How about a break from all the delay of the lectern audit and the filings, still going on at press time, of the new wanna-be politicians?
I say it is time to stop all the meanness and think about some local books for holiday gifts. So here we go with round two of holiday books for gifts.
Here are some books by local authors, many on local subjects, that might just fit into the stockings hung by the chimney with care this holiday season.
Like all book buying these days, shopping online is all the rage but please do not forget the local independent bookstores and book sellers in our region. Pearl's Books in Fayetteville, Gazebo Books in Eureka Springs, Once Upon a Time in Tontitown are among some of the best in stocking local books of interest. They will be glad to order the books found below if not in stock.
As usual this will be the second installment of suggested books for the holidays, most notable locally themed books from the award-winning University of Arkansas Press, on the Fayetteville campus.
First up is a very serious book on immigration and resettlement that is a great read: "The Measure of Distance" by Pauline Kaldas. It is a very bold, rare treatment to the emotions of a family trying to reunite in a strange land, as always, against their desires but for the safety of the family.
Another book on the national market but written by a former Fayetteville resident is "The Home for Unwed Husbands" by Molly Giles. This is perhaps Giles' best writing effort. Giles is a former instructor at the Master of Fine Arts Writing Clinic at the UA, and many say they still see Fayetteville in her writings years after she left to teach and write out west.
The best set of short takes about Arkansas these days has come from the pen of Joe David Rice (no relation) but one of the state's best historians and fact finders. Rice rivals Rex Nelson in his ability to tell a tale on quirky areas of our state. Rice has two books out, "Arkansas Backstories" (both Vol. 1 and Vol. 2) subtitled: "Quirks, Characters, and Curiosities of the Natural State." Both can be found at independent bookstores or online.
And speaking of Rex Nelson, the senior editor of the state's largest newspaper, the Arkansas Democrat-Gazette, he still has his book: "Southern Fried: Going Whole Hog In A State of Wonder," on the market. This book makes a great gift for the short story reader and those needing more about Arkansas.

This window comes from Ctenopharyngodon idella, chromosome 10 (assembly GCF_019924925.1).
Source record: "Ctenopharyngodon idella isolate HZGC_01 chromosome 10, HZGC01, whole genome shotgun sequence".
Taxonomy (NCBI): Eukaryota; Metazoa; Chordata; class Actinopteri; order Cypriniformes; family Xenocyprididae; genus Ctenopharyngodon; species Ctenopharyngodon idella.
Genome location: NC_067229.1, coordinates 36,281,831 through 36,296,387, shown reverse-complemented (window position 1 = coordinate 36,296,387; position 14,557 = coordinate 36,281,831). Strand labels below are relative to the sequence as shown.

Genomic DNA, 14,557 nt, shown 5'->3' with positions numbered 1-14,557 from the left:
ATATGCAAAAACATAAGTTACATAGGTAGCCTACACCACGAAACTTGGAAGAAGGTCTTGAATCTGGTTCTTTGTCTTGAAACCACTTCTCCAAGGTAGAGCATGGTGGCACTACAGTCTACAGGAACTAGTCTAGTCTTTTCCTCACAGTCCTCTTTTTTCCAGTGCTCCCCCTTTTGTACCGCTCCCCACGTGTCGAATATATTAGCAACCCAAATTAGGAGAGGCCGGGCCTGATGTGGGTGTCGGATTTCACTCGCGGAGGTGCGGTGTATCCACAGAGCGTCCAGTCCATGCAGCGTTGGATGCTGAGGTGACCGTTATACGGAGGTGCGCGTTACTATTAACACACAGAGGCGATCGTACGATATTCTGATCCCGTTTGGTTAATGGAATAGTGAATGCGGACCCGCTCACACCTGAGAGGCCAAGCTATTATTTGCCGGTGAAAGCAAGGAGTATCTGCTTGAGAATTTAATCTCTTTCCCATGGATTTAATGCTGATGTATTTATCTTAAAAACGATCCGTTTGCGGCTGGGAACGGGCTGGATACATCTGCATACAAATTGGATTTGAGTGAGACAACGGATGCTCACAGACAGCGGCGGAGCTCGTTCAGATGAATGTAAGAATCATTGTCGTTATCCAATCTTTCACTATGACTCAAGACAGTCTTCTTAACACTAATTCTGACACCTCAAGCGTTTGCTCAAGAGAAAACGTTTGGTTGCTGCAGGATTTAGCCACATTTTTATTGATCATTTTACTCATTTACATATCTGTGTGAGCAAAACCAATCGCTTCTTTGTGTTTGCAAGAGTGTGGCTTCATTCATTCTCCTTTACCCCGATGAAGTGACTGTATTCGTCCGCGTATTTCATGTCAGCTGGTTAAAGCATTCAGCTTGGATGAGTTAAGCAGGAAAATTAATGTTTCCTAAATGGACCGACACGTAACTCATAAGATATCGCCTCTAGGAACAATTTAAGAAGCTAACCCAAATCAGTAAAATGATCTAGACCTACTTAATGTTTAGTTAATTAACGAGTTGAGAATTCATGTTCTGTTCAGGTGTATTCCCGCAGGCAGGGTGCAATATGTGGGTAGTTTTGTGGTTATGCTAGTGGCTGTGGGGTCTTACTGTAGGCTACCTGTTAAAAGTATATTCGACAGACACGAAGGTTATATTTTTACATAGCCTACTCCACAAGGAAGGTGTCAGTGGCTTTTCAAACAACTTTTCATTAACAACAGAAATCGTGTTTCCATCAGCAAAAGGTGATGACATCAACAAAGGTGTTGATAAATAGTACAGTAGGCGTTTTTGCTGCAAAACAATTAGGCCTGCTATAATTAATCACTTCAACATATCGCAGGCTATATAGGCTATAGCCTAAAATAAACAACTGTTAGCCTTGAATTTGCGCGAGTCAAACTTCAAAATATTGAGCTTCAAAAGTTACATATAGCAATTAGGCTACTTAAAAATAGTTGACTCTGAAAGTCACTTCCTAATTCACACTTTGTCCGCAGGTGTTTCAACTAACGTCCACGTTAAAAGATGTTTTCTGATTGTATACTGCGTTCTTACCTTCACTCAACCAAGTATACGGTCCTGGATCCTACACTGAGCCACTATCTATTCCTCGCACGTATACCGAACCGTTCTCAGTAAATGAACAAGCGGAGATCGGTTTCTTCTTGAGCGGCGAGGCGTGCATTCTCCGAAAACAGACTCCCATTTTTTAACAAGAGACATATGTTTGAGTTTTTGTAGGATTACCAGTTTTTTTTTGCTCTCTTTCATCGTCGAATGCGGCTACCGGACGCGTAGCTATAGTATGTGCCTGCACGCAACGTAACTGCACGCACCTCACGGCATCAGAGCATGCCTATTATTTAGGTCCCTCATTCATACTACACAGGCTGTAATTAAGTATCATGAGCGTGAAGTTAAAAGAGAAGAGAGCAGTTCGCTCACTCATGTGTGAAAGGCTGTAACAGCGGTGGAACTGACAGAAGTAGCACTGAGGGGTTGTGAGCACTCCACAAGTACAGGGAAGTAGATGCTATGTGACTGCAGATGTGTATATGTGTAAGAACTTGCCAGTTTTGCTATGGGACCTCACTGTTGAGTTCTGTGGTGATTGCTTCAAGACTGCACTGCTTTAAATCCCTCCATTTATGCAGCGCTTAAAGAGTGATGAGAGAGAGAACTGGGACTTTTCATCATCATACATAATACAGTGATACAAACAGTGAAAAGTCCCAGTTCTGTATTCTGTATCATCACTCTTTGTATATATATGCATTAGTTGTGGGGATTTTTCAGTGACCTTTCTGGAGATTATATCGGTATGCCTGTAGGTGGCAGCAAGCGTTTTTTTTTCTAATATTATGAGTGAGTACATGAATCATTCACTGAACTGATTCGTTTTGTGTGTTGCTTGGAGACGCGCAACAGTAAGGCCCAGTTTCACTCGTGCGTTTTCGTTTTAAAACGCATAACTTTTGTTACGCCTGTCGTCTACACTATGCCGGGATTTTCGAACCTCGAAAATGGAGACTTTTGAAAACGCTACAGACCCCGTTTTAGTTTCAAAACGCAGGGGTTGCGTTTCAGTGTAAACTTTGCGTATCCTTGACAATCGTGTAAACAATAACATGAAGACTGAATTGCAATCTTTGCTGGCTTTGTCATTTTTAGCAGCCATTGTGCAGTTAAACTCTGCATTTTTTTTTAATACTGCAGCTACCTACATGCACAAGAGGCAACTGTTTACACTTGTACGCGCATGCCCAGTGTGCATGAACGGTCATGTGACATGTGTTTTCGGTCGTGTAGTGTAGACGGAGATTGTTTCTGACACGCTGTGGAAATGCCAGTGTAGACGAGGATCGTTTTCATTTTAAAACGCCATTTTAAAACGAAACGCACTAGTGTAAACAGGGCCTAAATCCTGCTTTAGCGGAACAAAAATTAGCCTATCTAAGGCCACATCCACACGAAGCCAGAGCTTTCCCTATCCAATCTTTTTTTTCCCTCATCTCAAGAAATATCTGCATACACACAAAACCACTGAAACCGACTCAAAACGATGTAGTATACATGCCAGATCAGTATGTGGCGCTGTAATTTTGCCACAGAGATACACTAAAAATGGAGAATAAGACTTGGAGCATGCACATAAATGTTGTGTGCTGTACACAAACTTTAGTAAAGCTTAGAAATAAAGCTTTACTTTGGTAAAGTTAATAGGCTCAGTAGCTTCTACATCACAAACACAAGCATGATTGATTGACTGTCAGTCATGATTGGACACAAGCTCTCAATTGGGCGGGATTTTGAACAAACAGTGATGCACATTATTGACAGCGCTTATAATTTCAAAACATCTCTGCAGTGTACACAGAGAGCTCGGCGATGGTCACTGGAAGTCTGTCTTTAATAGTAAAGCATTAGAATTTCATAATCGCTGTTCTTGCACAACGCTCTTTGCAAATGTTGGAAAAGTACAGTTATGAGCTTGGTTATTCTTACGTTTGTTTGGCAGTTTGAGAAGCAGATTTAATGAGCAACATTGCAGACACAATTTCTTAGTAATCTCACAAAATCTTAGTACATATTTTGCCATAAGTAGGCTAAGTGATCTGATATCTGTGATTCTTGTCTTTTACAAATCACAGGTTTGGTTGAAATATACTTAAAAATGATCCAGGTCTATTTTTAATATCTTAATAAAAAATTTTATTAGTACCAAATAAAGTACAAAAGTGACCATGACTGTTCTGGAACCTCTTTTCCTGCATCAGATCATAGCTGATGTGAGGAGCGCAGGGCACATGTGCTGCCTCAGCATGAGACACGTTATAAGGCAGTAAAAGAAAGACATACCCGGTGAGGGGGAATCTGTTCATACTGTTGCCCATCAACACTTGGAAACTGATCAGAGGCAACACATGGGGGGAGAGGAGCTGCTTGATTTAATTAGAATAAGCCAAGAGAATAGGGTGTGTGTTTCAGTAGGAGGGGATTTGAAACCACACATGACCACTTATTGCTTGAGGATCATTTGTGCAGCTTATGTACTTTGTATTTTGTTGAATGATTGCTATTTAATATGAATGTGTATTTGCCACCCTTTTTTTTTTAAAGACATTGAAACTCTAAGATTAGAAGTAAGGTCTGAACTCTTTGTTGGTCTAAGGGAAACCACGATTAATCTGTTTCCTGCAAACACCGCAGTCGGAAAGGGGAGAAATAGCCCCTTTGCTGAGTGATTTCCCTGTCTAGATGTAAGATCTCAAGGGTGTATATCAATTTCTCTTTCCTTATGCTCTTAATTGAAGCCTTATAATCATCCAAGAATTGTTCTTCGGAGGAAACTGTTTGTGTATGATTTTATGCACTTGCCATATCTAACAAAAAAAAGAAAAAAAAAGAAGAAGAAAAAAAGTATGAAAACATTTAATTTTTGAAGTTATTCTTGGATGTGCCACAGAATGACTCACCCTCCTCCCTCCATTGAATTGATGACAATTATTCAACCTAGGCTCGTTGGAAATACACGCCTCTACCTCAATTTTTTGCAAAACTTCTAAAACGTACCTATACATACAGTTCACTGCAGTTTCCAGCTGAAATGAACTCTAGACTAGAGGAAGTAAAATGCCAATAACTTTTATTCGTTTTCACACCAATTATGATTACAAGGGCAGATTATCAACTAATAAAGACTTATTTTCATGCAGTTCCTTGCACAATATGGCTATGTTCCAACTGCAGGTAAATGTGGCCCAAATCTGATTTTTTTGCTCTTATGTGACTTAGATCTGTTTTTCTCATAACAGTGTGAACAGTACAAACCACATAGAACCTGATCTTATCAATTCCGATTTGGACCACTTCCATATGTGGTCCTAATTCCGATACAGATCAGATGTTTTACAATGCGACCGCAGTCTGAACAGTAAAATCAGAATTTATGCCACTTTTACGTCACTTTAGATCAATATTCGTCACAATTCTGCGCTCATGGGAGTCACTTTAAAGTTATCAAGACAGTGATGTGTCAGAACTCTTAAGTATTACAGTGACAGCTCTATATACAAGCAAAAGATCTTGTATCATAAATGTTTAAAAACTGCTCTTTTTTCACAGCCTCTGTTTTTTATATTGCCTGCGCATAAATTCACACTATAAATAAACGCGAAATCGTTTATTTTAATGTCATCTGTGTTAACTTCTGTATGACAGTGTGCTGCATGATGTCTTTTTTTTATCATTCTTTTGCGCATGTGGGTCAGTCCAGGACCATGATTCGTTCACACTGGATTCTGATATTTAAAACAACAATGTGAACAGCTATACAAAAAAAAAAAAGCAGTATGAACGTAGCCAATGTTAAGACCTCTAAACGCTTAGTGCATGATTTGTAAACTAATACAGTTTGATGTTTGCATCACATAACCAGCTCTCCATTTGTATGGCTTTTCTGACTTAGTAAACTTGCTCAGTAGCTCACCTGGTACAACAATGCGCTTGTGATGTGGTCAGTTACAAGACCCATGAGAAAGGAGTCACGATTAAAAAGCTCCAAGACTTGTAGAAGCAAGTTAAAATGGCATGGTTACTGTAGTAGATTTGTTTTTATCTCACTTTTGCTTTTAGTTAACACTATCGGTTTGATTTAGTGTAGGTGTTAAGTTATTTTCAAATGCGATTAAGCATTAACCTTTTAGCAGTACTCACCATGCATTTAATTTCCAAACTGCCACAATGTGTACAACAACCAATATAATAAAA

For those who love humor, the Butler Center in Little Rock still has the magically funny book, "The Thane of Cawdor Comes to Bauxite" and "Other Whimsy and Wisdom From the Pen of Mike Trimble."
For the art lover, the UA Press still has copies of the wonderful "In America Waters – The Sea in American Painting," which is outstanding for a big, colorful coffeetable style book.
The UA Press also has a great book on enslaved people in an art and social science volume called: "Hidden In Plain Sight: Concealing Enslaved People in American Culture." The 340-page book has more than 164 illustrations.
As always, I will recommend a $20 membership in the Arkansas Historical Association and its four issues of the Arkansas Historical Quarterly each season during the year. Go to Arkansashistoricalassociation.org for more information.
Locally, a $35 basic membership in the Washington County Historical Society ($25 for seniors and school students) delivers four issues of the Flashback, the historical quarterly about the county's history to ones' mailbox for excellent year round reading. For more information go to: www.washcohistoricalsociety.org
The holidays are almost here. Do not delay finding these unique gifts.
Maylon Rice is a former journalist who worked for several northwest Arkansas publications. He can be reached via email at maylon[email protected]. The opinions expressed are those of the author.